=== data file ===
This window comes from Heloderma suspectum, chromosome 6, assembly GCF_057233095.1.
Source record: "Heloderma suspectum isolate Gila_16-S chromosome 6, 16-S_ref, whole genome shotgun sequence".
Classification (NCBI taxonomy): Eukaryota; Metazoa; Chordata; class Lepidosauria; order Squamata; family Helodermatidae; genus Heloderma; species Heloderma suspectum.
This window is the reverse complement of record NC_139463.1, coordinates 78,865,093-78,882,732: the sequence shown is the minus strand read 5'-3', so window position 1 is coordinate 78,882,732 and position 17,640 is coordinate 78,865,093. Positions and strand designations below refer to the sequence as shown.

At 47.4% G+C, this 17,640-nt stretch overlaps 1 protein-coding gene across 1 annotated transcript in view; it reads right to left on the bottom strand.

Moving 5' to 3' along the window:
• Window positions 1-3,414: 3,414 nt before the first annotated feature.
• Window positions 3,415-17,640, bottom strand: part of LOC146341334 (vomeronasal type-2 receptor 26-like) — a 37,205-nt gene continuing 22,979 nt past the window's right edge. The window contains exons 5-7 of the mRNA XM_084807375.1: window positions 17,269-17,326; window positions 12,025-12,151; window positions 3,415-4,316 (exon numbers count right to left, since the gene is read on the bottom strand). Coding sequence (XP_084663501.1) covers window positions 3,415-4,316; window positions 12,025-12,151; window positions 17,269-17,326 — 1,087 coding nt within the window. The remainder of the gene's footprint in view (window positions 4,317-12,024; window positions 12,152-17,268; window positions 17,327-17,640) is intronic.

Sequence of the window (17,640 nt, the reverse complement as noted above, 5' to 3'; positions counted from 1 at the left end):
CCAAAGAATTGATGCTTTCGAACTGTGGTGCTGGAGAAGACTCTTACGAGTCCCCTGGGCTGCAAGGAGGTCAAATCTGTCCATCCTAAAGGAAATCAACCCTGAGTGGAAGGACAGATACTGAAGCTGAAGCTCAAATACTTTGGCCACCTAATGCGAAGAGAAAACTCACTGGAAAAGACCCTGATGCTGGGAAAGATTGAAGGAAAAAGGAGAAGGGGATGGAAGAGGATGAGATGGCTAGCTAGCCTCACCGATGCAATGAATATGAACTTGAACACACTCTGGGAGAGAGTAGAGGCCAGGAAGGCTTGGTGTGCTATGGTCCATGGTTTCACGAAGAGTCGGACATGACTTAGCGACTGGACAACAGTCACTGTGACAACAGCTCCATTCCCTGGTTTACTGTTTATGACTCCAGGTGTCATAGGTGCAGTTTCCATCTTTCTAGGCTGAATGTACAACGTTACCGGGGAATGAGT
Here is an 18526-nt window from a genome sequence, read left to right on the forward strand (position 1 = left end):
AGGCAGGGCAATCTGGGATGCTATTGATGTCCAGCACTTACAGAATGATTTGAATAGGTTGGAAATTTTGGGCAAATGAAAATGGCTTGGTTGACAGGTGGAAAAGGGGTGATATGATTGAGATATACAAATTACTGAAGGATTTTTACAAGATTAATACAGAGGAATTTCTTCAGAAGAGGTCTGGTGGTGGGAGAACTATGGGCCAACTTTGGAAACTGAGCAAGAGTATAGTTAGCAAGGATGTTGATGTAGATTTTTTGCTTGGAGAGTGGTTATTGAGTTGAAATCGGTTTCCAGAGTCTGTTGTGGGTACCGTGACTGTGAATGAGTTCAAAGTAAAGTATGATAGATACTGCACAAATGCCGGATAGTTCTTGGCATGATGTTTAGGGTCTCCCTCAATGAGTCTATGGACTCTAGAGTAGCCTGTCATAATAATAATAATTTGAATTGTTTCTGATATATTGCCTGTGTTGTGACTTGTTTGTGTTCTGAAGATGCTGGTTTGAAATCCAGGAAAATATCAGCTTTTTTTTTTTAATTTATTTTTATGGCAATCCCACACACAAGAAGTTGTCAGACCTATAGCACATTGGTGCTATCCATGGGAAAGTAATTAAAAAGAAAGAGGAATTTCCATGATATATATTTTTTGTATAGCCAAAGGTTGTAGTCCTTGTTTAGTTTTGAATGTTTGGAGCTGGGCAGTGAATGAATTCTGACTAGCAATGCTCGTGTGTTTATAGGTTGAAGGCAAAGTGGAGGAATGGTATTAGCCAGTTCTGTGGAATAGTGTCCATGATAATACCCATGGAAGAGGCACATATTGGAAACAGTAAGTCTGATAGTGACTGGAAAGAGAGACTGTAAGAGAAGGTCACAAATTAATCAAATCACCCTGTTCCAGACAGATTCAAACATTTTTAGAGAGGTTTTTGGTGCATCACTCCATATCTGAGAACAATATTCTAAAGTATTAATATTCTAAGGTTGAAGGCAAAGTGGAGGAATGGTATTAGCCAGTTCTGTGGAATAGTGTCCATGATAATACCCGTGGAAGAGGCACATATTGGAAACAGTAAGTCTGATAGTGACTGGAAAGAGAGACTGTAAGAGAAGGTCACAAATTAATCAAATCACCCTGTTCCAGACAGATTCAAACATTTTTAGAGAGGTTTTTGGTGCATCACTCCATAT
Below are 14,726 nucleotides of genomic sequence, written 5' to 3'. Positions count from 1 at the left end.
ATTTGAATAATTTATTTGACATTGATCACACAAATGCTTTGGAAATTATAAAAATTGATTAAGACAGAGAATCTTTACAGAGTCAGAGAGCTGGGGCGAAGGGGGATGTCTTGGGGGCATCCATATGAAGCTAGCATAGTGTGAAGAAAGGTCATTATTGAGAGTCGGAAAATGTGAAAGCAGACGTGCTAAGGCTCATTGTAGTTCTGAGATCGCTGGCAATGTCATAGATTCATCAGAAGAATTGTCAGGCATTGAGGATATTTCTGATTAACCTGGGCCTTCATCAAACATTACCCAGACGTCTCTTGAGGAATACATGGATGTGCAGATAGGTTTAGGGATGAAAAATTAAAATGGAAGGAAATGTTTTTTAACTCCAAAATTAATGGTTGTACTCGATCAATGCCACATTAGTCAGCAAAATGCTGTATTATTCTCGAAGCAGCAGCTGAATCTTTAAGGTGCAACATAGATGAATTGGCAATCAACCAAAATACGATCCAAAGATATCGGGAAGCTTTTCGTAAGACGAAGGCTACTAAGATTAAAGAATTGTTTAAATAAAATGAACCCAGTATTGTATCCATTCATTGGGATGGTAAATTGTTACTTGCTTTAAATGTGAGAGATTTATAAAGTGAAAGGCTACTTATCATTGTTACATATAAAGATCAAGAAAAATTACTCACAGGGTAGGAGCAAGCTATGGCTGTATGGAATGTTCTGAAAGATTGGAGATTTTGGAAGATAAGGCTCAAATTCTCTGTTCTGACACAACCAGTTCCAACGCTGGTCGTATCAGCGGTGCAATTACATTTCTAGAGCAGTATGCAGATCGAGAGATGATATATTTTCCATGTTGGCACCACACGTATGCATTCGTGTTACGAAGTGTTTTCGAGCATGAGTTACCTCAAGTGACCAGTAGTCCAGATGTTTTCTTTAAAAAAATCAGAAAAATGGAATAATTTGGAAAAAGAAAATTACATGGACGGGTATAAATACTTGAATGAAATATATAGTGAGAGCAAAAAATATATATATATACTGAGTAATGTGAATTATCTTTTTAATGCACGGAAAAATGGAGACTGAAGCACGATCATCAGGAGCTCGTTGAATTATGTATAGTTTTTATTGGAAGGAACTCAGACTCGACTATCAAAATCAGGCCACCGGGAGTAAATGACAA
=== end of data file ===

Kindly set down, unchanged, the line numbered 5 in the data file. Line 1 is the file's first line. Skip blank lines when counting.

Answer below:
At 47.4% G+C, this 17,640-nt stretch overlaps 1 protein-coding gene across 1 annotated transcript in view; it reads right to left on the bottom strand.